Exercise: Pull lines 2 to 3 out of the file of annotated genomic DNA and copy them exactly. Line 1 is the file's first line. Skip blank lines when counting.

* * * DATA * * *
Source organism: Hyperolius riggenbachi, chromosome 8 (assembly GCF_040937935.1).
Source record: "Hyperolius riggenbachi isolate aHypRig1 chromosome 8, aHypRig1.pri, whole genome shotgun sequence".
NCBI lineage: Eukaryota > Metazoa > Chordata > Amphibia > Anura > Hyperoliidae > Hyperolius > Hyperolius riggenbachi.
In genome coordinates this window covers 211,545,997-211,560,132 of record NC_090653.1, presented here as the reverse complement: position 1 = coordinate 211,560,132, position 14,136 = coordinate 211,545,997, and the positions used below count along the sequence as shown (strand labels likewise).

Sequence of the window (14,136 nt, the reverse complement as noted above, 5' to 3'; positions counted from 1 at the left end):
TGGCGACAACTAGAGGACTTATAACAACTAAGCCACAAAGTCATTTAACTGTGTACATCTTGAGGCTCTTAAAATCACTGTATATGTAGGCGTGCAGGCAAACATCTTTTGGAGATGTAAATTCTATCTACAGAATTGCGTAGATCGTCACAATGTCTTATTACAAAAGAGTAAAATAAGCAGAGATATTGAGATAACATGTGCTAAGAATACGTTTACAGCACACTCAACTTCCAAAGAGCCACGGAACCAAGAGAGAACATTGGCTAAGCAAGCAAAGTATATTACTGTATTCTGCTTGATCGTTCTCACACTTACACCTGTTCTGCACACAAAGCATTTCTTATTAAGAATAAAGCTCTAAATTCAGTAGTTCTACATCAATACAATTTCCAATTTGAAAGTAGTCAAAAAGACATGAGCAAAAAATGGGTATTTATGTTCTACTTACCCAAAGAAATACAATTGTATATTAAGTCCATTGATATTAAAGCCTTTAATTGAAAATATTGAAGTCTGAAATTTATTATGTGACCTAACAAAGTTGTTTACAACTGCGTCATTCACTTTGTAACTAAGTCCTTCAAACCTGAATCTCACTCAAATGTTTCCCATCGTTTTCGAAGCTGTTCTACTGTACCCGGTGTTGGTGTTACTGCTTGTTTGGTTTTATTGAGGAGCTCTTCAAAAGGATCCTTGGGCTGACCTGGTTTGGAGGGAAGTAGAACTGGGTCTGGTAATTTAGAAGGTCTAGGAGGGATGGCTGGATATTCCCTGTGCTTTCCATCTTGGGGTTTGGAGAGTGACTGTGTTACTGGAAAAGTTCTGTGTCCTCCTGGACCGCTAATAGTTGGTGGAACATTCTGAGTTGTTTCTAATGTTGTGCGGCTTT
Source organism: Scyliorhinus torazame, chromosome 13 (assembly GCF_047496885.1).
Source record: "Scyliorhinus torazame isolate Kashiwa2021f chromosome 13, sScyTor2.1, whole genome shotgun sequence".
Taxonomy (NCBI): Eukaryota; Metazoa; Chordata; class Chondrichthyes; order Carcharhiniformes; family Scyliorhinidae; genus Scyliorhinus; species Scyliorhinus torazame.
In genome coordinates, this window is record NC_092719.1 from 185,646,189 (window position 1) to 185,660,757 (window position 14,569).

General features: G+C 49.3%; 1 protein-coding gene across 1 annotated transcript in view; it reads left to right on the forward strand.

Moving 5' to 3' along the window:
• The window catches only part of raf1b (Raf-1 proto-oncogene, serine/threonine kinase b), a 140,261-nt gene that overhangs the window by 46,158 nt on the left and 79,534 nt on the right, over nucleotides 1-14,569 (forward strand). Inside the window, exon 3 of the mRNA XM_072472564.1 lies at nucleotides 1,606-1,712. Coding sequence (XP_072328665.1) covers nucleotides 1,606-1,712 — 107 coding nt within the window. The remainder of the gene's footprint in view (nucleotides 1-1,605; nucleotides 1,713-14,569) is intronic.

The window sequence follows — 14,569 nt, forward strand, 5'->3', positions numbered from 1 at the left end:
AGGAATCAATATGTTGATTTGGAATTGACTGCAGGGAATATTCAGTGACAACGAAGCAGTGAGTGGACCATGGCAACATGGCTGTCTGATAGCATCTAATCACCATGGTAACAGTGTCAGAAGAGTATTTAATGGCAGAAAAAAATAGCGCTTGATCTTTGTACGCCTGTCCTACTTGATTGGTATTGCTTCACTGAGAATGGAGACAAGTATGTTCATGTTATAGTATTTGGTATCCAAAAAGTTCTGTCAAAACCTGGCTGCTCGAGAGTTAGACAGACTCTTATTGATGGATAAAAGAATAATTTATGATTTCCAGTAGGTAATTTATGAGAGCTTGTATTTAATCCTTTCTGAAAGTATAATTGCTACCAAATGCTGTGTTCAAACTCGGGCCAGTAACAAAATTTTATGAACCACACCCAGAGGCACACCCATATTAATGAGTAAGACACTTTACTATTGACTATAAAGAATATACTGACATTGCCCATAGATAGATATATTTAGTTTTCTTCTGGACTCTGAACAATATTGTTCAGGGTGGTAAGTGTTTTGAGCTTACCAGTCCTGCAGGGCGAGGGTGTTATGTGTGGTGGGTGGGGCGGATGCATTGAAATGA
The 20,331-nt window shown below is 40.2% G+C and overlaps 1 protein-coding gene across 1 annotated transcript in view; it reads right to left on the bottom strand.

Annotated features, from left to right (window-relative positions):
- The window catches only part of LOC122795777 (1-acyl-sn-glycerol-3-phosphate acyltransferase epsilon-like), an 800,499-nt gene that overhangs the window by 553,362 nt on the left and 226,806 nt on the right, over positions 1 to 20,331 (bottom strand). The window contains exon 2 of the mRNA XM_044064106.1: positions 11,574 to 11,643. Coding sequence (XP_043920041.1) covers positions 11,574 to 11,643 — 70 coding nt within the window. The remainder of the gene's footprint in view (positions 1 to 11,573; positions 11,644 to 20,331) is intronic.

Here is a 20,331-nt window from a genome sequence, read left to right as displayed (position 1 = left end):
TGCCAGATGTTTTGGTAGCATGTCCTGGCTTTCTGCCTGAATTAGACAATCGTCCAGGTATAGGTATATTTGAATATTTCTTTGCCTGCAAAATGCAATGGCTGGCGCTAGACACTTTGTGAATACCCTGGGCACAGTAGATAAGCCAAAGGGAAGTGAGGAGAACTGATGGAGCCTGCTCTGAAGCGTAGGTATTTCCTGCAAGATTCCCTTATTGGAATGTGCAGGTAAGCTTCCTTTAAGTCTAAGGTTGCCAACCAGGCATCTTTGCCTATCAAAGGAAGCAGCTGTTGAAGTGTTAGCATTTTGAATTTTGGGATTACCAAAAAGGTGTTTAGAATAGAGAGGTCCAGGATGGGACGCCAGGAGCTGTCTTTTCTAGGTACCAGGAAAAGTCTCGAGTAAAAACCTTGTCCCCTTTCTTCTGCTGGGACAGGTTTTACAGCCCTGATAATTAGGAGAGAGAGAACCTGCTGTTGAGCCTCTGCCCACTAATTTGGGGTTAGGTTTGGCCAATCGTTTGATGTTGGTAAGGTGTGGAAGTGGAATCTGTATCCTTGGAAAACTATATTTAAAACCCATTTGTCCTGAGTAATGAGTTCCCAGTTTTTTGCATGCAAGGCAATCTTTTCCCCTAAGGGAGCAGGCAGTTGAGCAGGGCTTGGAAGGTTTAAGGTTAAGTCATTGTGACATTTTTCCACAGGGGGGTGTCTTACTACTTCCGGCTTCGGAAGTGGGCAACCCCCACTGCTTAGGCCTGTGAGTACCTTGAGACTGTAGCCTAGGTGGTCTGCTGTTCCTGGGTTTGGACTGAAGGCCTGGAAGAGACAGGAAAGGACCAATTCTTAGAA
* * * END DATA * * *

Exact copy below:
Source record: "Hyperolius riggenbachi isolate aHypRig1 chromosome 8, aHypRig1.pri, whole genome shotgun sequence".
NCBI lineage: Eukaryota > Metazoa > Chordata > Amphibia > Anura > Hyperoliidae > Hyperolius > Hyperolius riggenbachi.